Prom Night. A rite of passage. Perhaps the first formal affair any teenager will attend. A symbol marking their transition into adulthood. In the early 19th century, American proms, or “promenades” were fashioned after European debutante balls and were established as a way for parents to instill a little culture and etiquette into the lives of their children.
For many teenagers, it is an important time in their lives. My daughter, Jackie, is still a year and a half away from her first prom, but I assure you that the calendar distance has no relation whatsoever on the amount of prom discussion that she and her friends have each week. There is already talk of dresses and limos and, of course, dates.
Prom was important to Tiffany Crump as well. Climb inside her stilettos and you will understand her thrill at being invited by her dream date. Her exhilaration anticipating her first limousine ride. And, walk inside her shoes for just a moment longer, and you will also understand the absolute devastation when life threw up the most dreadful of road blocks.
“I was diagnosed with Hodgkin’s Lymphoma just before prom,” Tiffany told me. “I needed chemo and radiation to my neck, chest, pelvis and abdomen. I wanted to go so bad. But I was very sick.
An adult would understand that some things cannot be deferred. But for a kid like Tiffany, this priority is harder to grasp. At the time, and in the moment, prom just seems so important. And that’s when Fred Scarf donned his tux, straightened out his bow-tie and waltzed his way right into Tiffany Crump’s life.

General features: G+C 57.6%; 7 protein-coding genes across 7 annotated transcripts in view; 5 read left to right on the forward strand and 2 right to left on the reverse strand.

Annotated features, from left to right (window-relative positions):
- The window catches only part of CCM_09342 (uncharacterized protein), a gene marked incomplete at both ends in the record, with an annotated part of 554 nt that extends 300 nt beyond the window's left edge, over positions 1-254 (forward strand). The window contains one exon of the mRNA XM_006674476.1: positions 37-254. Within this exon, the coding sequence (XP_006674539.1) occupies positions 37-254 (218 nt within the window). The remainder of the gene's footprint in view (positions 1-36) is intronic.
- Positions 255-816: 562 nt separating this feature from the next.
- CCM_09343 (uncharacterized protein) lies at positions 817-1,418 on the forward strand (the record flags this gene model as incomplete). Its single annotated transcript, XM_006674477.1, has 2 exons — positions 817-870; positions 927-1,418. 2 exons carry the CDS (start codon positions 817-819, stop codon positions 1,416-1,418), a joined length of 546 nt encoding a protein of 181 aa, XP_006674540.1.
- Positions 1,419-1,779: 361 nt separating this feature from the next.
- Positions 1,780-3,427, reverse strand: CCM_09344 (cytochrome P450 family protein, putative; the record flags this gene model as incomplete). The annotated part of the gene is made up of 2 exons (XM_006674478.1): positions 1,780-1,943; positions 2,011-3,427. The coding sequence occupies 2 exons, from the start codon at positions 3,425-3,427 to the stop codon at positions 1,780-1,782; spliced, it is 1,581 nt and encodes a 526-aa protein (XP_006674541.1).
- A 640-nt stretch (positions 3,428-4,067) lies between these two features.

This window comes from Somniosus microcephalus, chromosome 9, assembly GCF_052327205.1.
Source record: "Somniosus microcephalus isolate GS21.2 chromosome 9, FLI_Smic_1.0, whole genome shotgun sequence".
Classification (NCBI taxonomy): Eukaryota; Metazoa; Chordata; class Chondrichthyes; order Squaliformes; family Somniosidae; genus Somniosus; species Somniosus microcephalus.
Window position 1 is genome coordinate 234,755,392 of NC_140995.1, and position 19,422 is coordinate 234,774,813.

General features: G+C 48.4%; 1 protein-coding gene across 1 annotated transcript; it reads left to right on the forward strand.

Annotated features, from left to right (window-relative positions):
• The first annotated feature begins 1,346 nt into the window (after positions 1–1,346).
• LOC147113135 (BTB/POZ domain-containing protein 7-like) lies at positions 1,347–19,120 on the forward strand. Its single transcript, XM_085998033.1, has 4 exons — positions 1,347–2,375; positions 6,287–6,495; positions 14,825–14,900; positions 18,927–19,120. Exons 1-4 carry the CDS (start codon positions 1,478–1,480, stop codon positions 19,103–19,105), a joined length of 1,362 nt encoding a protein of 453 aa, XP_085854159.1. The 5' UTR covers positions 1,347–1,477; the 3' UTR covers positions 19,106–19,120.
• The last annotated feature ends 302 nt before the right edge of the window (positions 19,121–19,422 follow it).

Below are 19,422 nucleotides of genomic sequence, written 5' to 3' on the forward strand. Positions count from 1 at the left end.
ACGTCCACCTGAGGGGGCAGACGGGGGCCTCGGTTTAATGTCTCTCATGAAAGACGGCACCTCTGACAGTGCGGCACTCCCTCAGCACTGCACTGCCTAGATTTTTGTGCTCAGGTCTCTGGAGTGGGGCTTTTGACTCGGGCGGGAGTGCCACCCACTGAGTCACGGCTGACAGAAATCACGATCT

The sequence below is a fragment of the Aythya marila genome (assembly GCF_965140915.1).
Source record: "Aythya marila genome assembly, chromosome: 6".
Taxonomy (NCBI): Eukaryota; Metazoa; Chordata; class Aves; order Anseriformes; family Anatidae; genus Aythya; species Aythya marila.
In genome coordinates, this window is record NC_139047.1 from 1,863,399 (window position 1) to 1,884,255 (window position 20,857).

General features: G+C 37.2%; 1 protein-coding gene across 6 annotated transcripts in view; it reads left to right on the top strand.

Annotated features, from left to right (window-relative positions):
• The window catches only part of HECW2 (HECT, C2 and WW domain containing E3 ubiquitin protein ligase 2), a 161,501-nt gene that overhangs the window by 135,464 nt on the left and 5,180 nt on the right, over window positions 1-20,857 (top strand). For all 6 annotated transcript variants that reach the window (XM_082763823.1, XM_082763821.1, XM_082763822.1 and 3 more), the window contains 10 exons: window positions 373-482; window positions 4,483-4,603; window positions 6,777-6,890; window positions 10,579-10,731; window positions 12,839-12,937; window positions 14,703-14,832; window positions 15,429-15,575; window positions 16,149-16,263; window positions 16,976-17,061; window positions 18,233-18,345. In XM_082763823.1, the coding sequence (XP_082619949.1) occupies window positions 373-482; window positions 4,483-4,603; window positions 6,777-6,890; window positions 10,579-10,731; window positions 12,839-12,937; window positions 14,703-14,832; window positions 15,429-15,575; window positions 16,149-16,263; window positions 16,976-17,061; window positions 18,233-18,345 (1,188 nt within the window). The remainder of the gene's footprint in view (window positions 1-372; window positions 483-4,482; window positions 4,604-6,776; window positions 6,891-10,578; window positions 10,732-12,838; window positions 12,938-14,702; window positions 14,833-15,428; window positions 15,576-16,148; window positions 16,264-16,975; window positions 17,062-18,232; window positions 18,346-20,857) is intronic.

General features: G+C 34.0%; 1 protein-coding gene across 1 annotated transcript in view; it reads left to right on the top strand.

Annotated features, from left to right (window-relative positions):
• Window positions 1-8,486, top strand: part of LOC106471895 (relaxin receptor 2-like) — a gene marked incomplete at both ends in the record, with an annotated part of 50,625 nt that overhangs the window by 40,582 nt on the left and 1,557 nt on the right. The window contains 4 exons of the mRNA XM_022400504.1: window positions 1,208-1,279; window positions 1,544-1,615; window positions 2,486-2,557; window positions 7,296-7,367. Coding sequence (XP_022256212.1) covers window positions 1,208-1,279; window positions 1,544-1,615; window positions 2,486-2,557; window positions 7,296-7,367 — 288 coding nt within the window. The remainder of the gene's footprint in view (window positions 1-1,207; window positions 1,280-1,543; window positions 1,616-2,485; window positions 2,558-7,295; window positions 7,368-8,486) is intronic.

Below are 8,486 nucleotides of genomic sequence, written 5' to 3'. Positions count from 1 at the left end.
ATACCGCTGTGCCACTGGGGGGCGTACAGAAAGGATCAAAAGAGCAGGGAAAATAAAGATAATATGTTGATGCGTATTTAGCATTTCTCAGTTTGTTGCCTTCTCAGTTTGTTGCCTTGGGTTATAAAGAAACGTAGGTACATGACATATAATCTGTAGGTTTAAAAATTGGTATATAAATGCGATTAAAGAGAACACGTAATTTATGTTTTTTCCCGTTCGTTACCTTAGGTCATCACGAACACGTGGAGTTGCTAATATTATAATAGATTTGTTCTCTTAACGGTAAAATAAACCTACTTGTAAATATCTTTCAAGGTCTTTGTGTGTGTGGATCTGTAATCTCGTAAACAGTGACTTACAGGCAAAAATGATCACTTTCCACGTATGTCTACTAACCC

Fred Scarf met Shiri Gumbiner during their freshmen year in high school in Los Angeles. Their bond was immediate and mutual. They began spending all their free time together and each soon considered the other their best friend.
“It’s hard to describe her,” Fred told me. “But anyone who met her knew she was special and had something unique about her.”
And, as best friends often do, they made a promise to each other. No matter what their individual relationship situation was at the time, they would share prom only with each other. And it would be wonderful.
Alas for every dream that comes true, there are thousands that do not. And for all the dreams they shared and all the plans they had, Fred and Shiri’s castle in the sky would never be reached. Shiri was diagnosed with osteosarcoma, a rare form of bone cancer, and died just after her sweet sixteenth birthday. And just nine months before prom.
One of the most difficult aspects of losing someone so close is coming to the realization that life moves on. Shiri occupied such a powerful part of his life that you had to question Fred’s capacity, at such a young age, to handle something like this. It would have been so easy to withdraw. Shut down.
I thought about what Shiri would have wanted me to do,” Fred said. “I also thought about what I was capable of doing.”
And what was that you ask? Well, Fred Scarf simply began making dreams come true.
He started the No Worries Now Foundation and began organizing proms for kids like Shiri. Teenagers who missed their special nights because of life threatening illnesses or conflicting cancer treatments. He started in Los Angeles and it was so well received and so well attended, that soon he was coordinating events in New York City as well. And he’s not stopping there. Not by a long shot.
“We have ambitions to organize proms all around the world,” Fred said. “It feels nice to give teens like Shiri the chance to find a community where they can relax and be themselves.”
Tiffany Crump attended the LA event this year. “This prom meant everything to me,” Tiffany said. “We all felt so comfortable being ourselves. I can’t wait for Prom 2011!”
“It’s still hard talking about Shiri,” Fred said. “But these nights make me feel like she is still here.”
Oh she’s here Fred. And she’s having the time of her life.
For more information check out No Worries Now.